Roy Vincent MacNicol (1889-1970), “Paintbrush Ambassador of Goodwill”, had an extraordinary artistic career, even if his personal life was sometimes confrontational.
The American painter, designer, writer and lecturer had close ties to Chapala for many years: in 1954, he bought and remodeled the house in Chapala that had been rented in 1923 by English author D. H. Lawrence, and then by artists Everett Gee Jackson and Lowell Houser.
After MacNicol and his fourth wife Mary Blanche Starr bought the house, they divided their time between Chapala and New York, with occasional trips elsewhere, including Europe. Their New York home, from 1956 (possibly earlier) was at 100 Sullivan Street.
- Mary Starr MacNicol and her flower cookery book inspired by Chapala
- Quinta Quetzalcoatl, the D. H. Lawrence house at Lake Chapala
Roy MacNicol was a prolific painter and several MacNicol paintings of Lake Chapala are known. He lived an especially colorful life, married at least four times, and was the focus of various scandals and lawsuits.
Born in New York City on 27 November 1889, “the son of a British major and a Spanish lady who had been born in Sweden”, MacNicol died in that city in November 1970. He studied at the University of Illinois and was a member of the Baltimore Watercolor Society, the Lotus Club and the Pan-Am Union.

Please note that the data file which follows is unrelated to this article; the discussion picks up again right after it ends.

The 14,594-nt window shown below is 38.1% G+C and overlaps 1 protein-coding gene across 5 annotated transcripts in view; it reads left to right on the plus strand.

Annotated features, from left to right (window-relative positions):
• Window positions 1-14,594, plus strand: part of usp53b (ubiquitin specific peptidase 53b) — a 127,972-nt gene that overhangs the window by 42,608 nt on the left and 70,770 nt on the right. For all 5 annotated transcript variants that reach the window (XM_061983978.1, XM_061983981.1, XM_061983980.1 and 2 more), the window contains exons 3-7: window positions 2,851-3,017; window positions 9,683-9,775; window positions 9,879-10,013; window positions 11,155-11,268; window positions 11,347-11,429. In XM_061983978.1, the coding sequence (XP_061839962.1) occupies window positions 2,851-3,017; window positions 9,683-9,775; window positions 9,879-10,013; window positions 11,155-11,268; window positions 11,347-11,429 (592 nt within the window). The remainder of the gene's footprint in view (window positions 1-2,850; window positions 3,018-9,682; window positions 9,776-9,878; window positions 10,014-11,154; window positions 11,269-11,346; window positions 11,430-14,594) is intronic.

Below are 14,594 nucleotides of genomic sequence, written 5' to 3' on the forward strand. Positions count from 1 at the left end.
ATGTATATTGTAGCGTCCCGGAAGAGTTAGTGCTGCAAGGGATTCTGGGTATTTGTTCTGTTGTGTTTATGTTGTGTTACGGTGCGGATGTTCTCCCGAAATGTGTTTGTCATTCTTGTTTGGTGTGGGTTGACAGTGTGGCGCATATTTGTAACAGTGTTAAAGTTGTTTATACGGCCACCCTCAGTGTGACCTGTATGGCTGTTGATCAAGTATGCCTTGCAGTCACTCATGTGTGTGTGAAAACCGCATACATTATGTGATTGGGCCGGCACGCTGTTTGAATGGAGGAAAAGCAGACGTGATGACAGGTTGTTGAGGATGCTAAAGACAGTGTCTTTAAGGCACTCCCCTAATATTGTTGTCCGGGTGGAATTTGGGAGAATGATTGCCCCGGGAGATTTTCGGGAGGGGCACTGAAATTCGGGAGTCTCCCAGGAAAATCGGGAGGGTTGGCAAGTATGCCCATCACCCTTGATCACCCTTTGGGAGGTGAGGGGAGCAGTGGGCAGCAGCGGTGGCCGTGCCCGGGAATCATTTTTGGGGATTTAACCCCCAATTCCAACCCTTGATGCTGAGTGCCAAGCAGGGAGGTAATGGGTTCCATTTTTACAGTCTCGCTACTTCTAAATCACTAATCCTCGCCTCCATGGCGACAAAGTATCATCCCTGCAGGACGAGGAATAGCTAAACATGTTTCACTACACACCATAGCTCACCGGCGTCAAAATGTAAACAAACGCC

In about 1915 he married Mildred ____, five years younger than himself. They named their son, born in about 1916, Roy. At the time of the 1920 U.S. Census, Roy Sr., Mildred and Roy Jr. (then aged 4 years, 6 months) were all living in New York.
In 1919, he appeared at the National Theatre in Washington, D.C., in the farce Twin Beds, and in the farce Where’s Your Wife? on Broadway at the Punch and Judy Theatre.
MacNicol is best known for his watercolors and elaborate decorative screens, but also painted murals, including some for the Moore-McCormack Steamship Line.
In his early 30s, MacNicol was outraged when a fellow artist, Robert W. Chanler, called him a “copyist” and claimed that MacNicol had stolen his designs. MacNicol took Chanler to court, asking $50,000 for the alleged libel. (New York Times, 26 May 1925)
MacNicol’s solo exhibition at the Art Institute of Chicago in April 1926, entitled “Recent Works of Roy MacNicol” based on a “recent trip to France and Spain”, included many abstract paintings of fauna such as cranes, herons, Australian squirrels and penguins. In the program notes A. G. Warshawsky praised the abstract compositions that “still hold a human and essentially humorous effect, which adds both to the charm and naiveté of the subject”.